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Interesting, well-written piece about animal shelters and HSUS-style sheltering...

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  • Interesting, well-written piece about animal shelters and HSUS-style sheltering...

    I thought this was a great read: http://www.lifewithdogs.tv/2011/08/g...d-not-apply-2/
    Here today, gone tomorrow...

  • #2
    Originally posted by FrenchFrytheEqHorse View Post
    great find.

    But I had to stop reading early on....can't afford to go postal at this time.

    Sadly the symptoms are too common...

    Had a woman tell me that her parents were not able to get a dog from the shelter...they had picked one to be euthed the next day, figured the black lab (popular among turn ins, not to much in check outs ) to accompany their younger (late teens) daughter with a disability to keep her company. That would have been largely a 24/7 job....no fence too close to the road....free to good home from the local paper was easy....


    • #3
      My friend wanted a dog, and it was disallowed because she had a fenced yard and "would be tempted to make the dog an outdoor dog"... despite the fact that she said she left her current dog in all day.

      Our local animal control is a great place to adopt from- a few basic standards- current pets need to be registered and current on vaccines, they have a paragraph about the care required and require spay/neuter.

      I pet sit for a lot of people- people who care enough to pay often in excess of $40 a day for care. It is amazing at how much variety you will see in care and set up for animals- and how adaptable animals can be! Happy yard dogs, outdoor kitties that show up, weimeraners living in highrises.....people with babies and giant dogs.


      • Original Poster

        The shelter from which I adopted my pit bull mix also has comparatively lax adoption requisites. They know they're fighting an uphill battle with the animals they serve, so they don't make it harder on themselves. To adopt, you need to have a copy of your lease agreement stating you can have pets (or a similar signed statement from your landlord) if you are renting, and you need to fill out their standard (basic) application that has questions like "have you ever owned a pet before? Do you know of/have a vet? Would you prefer a couch potato or jogging partner?). Then, they require that you go to a 45 minute training class (they hold several each day, so they are not hard to attend) that covers things like when to take your pet to the emergency vet, how to approach strange animals/people, places in the city that you can take your pet for exercise, etc. If you do all of these things, you can take your pet home the same day.

        I really, really liked this piece!
        Here today, gone tomorrow...


        • #5
          Take Winograd with a grain of salt. While I agree that shelters need to more progressive with their adoption policies and their programs for moving pets into new homes, Tompkins County is not all he says it was. But that's a different argument.

          The top shelters in the country have been making adoptions more customer-friendly for years and finding compelling new ways to make critters adoptable/intriguing to the public (ie: free cats, huge discounts, bit adoption events, etc). And it's not because of Winograd.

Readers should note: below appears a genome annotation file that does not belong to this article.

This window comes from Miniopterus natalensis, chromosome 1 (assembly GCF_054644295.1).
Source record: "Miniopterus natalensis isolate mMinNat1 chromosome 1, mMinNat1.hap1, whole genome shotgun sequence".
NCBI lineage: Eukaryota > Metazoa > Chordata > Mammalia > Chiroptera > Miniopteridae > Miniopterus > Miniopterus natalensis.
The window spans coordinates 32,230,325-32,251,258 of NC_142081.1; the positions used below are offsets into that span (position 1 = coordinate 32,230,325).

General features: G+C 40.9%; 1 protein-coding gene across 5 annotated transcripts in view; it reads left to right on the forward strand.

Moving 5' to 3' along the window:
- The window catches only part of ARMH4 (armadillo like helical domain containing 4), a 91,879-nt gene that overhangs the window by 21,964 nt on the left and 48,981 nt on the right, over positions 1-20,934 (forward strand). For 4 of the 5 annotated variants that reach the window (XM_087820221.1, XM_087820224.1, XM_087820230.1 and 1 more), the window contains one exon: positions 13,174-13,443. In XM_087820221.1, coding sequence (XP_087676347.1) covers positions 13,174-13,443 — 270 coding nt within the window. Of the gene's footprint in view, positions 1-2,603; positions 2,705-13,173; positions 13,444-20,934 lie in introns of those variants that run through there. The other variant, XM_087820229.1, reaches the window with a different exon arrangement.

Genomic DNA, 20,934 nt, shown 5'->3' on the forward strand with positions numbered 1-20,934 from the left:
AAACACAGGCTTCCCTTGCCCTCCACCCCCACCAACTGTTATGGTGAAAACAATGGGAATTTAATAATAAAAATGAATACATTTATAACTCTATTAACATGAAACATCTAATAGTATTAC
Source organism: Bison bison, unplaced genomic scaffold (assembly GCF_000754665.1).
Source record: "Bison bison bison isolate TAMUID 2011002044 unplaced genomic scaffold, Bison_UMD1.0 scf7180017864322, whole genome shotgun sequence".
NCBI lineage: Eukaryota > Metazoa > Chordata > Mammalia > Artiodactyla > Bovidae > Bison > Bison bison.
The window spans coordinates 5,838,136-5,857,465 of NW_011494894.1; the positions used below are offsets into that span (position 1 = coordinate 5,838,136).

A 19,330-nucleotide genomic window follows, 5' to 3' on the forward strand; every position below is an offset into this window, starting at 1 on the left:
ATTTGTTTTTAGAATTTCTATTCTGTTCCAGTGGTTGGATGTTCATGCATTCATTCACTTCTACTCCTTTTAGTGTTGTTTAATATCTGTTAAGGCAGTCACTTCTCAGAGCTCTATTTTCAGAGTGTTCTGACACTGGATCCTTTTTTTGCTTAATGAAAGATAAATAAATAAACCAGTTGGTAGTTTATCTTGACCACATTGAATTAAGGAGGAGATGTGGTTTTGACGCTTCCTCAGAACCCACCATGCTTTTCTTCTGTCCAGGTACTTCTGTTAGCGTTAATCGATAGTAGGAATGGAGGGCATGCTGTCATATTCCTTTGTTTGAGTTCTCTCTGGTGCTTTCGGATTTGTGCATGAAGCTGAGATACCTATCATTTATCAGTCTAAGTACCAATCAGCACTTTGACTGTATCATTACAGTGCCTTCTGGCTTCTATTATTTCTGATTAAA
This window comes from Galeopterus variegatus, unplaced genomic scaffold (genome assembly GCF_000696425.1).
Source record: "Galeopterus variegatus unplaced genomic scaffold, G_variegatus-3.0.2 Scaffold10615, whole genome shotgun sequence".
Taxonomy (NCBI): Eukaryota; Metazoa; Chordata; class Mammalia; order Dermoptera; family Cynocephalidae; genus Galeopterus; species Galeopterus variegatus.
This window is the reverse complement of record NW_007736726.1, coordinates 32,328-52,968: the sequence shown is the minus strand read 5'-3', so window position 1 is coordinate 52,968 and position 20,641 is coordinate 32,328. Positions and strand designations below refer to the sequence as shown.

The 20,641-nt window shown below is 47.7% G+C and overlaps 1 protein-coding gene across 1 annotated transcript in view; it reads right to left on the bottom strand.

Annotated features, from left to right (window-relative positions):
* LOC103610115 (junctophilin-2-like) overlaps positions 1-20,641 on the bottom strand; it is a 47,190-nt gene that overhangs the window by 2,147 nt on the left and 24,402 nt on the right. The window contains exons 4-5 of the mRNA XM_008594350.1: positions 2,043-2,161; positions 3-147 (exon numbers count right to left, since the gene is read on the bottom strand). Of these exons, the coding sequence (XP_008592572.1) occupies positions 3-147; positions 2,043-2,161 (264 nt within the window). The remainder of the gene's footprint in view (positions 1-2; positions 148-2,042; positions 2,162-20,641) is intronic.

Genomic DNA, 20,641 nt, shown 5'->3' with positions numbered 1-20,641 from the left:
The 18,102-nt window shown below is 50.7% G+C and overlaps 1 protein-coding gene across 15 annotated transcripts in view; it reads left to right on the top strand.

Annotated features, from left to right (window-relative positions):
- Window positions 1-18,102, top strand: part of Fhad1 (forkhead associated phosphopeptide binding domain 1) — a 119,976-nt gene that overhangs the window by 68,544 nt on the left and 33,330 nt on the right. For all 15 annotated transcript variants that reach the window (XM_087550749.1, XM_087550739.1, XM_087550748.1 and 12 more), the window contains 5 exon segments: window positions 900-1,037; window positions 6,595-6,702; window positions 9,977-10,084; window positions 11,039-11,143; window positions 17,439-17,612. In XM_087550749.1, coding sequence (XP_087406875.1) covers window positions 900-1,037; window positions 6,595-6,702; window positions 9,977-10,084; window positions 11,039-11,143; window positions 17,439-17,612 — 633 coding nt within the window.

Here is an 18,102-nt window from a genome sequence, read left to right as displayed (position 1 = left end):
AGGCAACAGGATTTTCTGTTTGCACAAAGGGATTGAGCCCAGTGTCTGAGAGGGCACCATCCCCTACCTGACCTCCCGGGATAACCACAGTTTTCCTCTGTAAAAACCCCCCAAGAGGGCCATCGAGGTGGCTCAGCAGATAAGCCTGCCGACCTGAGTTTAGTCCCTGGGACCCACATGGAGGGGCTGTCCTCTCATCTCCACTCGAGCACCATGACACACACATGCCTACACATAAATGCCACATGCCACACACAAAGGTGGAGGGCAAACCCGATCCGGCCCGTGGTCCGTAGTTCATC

• #6
            Intersting article (and I know this guy usually comes with some debate, haha).

            It is interesting to decide which is worse: euthing or the potential for a bad home. I think it is possible to minimize the opportunities for a pet to get placed in a bad home though without completely shooting yourself in the foot. I think maybe shelters have gotten a little too comfortable with the idea of euthanasia as a totally acceptable solution. I don't blame them, and it's hard change your way of thinking. I don't necessarily think NO kill is the only option, but I've seen some of the euthanasia statistics at our local shelters, and it's a bit shocking.

            Working with the general public can be very challenging, and I understand completely the tendency to get jaded quickly. Getting so jaded that you start thinking euthing the majority of your intakes (common at a lot of big shelters) is better than rehoming them is a problem. It's hard as a completely open shelter though.

            I think he makes a good point saying that high volume, high kill shelters probably should make their adoption policies a bit less strict. Sure, you don't want to let a pet go to a bad home or have it go to a place where it might be returned, but I think there are ways to manage that without having to resort to euthanasia as frequently. They should probably consider the lesser of the two evils to be adoption rather than euthing.

            I personally haven't run into too many issues with lots of red tape (and most of the least restrictive policies I've encountered are at high volume or open shelters), but I've heard some horror stories about it.

            I was volunteering at a greyhound event the other day and thinking one of the adoption coordinators was maybe being a little TOO forceful about the cons of greyhound adoption. Starting her pitch like this, "Yes, they are great dogs, BUT..." I was like, let's get them interested before we start telling them why they should pick out another breed...